9
\$\begingroup\$

This is based on my first review and the suggested points in "Multiple dispatch decorator in Python":

import inspect
from functools import wraps, update_wrapper, partial


class multi_dispatch(object):

    """
    Returns a multiple dispatch version of the function, that has a "register"
    method with which new versions of the function can be registered. These
    functions each must have annotated parameters with the types they shall be
    called with. Keyword parameters and "self" must not be annotated.

    The decorated function works by searching for an exact match for the types
    of the given arguments. If no match is found, the function on which this
    decorator has been used, is called. If you don't want this, raise a
    TypeError inside the function.

    >>> FMT = 'In {} the {} and {} collide.'
    >>> FMT_SA = 'In {} the {} is smashed to bits by {}.'
    >>> FMT_AS = 'In {} the {} is hit by the {}.'
    >>>
    >>> class GameObject(object):
    ...     def __init__(self, name):
    ...         self.name = name
    ...
    ...     def __repr__(self):
    ...         return self.name
    ...
    ...
    >>> class Asteroid(GameObject):
    ...     pass
    ...
    ...
    >>> class Spaceship(GameObject):
    ...     pass
    ...
    ...
    >>> class Starcluster(GameObject):
    ...     @multi_dispatch
    ...     def collide(self, a, b):
    ...         print(FMT.format(self, a, b))
    ...
    ...     @collide.register
    ...     def collide(self, a: Spaceship, b: Asteroid):
    ...         print(FMT_SA.format(self, a, b))
    ...
    ...     @collide.register
    ...     def collide(self, a: Asteroid, b: Spaceship):
    ...         print(FMT_AS.format(self, a, b))
    ...
    ...
    >>> a = Asteroid('Iris')
    >>> s = Spaceship('Voyager')
    >>> sc = Starcluster('Messier 69')
    >>>
    >>> sc.collide(a, s)
    In Messier 69 the Iris is hit by the Voyager.
    >>> sc.collide(s, 'a grain of dust')
    In Messier 69 the Voyager and a grain of dust collide.
    >>>
    >>>
    >>> @multi_dispatch
    ... def collide(a, b):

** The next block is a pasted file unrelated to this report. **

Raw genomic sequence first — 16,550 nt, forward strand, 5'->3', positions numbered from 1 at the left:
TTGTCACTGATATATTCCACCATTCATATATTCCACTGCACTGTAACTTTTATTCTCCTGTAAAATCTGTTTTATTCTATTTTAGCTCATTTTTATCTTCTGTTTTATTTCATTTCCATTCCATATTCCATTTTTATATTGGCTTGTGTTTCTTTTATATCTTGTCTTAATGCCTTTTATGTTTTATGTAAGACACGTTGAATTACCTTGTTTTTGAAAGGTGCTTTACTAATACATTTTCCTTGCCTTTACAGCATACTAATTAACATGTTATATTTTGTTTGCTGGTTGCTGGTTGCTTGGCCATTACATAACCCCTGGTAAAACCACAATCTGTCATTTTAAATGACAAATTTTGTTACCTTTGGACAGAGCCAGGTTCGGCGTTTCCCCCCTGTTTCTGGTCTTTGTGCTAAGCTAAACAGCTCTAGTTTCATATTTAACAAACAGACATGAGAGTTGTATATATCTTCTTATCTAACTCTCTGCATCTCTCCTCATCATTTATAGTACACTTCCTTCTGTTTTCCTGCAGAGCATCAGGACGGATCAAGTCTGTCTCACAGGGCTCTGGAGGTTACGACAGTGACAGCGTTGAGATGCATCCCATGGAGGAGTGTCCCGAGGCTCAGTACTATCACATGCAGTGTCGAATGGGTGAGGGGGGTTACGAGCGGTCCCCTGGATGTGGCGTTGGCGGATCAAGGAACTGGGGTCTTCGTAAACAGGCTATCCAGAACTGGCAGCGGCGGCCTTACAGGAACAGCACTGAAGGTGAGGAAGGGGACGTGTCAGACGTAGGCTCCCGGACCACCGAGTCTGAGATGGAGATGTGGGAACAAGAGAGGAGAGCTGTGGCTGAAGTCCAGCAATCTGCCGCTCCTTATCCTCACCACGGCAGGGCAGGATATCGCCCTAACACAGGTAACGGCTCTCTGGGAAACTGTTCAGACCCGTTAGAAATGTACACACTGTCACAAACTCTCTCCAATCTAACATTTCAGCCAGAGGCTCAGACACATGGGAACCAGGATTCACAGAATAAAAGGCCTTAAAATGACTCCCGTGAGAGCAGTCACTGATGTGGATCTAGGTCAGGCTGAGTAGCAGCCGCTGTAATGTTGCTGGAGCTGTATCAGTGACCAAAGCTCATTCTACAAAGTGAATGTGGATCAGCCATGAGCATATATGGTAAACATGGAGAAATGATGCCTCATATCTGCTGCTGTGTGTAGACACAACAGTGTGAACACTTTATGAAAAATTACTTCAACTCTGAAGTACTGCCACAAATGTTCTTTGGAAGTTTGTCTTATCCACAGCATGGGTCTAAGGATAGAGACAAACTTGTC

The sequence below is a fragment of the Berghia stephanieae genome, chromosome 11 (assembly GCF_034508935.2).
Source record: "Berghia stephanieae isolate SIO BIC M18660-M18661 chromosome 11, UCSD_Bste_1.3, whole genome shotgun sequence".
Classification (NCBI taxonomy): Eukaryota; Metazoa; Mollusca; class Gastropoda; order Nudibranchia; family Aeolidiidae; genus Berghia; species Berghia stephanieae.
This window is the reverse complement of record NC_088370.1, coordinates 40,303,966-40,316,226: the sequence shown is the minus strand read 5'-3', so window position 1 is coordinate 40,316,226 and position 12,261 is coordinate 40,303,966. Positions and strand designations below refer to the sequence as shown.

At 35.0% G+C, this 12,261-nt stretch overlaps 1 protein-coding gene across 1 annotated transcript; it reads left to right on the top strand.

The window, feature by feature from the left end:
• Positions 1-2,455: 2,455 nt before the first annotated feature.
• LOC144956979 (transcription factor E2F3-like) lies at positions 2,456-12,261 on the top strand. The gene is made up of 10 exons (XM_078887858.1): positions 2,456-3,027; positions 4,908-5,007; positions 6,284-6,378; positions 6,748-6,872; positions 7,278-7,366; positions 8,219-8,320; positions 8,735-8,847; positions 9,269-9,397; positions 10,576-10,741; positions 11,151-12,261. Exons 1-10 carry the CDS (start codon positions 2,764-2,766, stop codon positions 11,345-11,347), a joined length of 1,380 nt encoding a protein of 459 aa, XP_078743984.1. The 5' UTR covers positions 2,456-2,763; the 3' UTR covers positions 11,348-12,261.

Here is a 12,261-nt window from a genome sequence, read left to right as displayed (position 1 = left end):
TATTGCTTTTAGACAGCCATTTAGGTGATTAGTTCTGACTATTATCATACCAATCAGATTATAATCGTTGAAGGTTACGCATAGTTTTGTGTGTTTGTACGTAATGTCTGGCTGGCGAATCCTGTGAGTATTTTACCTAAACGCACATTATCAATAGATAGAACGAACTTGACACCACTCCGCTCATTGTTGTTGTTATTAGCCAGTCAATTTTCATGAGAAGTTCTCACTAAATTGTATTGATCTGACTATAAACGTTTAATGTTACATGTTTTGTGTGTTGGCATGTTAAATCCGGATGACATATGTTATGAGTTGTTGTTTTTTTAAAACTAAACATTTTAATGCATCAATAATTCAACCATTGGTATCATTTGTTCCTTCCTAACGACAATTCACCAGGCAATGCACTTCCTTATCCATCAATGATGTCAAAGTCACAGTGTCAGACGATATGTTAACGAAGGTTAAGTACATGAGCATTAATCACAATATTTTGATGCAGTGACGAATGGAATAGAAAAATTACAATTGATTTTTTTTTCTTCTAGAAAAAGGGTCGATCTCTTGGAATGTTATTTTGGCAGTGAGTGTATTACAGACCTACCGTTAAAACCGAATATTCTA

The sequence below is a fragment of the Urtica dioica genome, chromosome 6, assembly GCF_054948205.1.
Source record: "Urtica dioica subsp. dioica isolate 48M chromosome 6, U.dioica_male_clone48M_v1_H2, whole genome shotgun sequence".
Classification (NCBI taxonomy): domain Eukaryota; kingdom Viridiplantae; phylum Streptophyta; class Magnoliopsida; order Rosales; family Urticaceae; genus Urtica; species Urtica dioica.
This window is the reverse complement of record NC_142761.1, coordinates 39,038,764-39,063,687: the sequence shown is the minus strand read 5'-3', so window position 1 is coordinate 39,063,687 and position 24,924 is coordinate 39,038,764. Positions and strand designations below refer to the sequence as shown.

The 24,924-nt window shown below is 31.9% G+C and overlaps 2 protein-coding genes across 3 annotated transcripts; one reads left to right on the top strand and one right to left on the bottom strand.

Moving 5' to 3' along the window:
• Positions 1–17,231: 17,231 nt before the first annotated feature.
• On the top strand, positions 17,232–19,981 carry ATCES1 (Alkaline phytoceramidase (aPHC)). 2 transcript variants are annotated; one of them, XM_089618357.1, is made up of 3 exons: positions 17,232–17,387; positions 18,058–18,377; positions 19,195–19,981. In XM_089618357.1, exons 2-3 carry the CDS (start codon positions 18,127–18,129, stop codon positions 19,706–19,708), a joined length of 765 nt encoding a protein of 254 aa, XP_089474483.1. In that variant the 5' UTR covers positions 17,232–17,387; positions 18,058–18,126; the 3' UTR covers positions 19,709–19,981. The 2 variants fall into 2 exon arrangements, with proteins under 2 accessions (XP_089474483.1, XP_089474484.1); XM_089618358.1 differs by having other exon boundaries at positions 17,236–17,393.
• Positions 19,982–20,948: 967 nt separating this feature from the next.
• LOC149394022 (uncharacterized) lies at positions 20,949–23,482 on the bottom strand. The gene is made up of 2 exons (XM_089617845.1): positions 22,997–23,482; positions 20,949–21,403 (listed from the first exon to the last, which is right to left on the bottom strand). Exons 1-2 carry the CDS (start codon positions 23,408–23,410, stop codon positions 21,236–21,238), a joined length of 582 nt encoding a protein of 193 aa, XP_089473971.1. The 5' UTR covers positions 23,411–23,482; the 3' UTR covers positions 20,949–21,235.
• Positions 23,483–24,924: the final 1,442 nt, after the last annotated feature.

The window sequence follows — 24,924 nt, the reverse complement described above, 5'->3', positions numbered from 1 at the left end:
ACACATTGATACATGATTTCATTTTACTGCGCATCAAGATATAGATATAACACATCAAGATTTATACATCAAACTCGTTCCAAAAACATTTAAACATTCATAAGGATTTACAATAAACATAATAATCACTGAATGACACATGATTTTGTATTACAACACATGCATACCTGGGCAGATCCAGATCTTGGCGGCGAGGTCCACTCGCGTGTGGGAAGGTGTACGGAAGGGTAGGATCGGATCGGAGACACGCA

...     print(FMT.format('outer space', a, b))
    ...
    ...
    >>> @collide.register
    ... def collide(a: Spaceship, b: Asteroid):
    ...     print(FMT_SA.format('outer space', a, b))
    ...
    ...
    >>> @collide.register
    ... def collide(a: Asteroid, b: Spaceship):
    ...     print(FMT_AS.format('outer space', a, b))
    ...
    ...
    >>> collide(a, s)
    In outer space the Iris is hit by the Voyager.
    >>> collide(s, a)
    In outer space the Voyager is smashed to bits by Iris.
    >>> collide(s, 'a grain of dust')
    In outer space the Voyager and a grain of dust collide.
    """

    def __init__(self, function):
        update_wrapper(self, function)
        self.default_function = function
        self._annotation_to_function = {}
        self._is_bound_method = False

    def __get__(self, obj, objtype):
        self._is_bound_method = True
        return partial(self.__call__, obj)

    def register(self, function):
        annotation_to_function = self._annotation_to_function
        annotation = self._get_annotations(function)

        if annotation in annotation_to_function:
            raise TypeError("duplicate registration of: " +
                            str(annotation))

        annotation_to_function[annotation] = function
        return self

    def _get_annotations(self, function, empty=inspect.Parameter.empty):
        parameters = inspect.signature(function).parameters
        annotations = (a.annotation for a in parameters.values())

        return tuple(i for i in annotations if i is not empty)

    def __call__(self, *args, **kwargs):
        annotation_to_function = self._annotation_to_function
        types = tuple(type(a) for a in args)

        if self._is_bound_method:
            types = types[1:]

        if types not in annotation_to_function:
            return self.default_function(*args, **kwargs)

        return annotation_to_function[types](*args, **kwargs)


class inheritance_multi_dispatch(multi_dispatch):

    """
    >>> FMT = 'In {} the {} and {} collide.'
    >>> FMT_SA = 'In {} the {} is smashed to bits by {}.'
    >>> FMT_AS = 'In {} the {} is hit by the {}.'
    >>>
    >>> class GameObject(object):
    ...     def __init__(self, name):
    ...         self.name = name
    ...
    ...     def __repr__(self):
    ...         return self.name
    ...
    ...
    >>> class Asteroid(GameObject):
    ...     pass
    ...
    ...
    >>> class Spaceship(GameObject):
    ...     pass
    ...
    ...
    >>> class Starcluster(GameObject):
    ...     @inheritance_multi_dispatch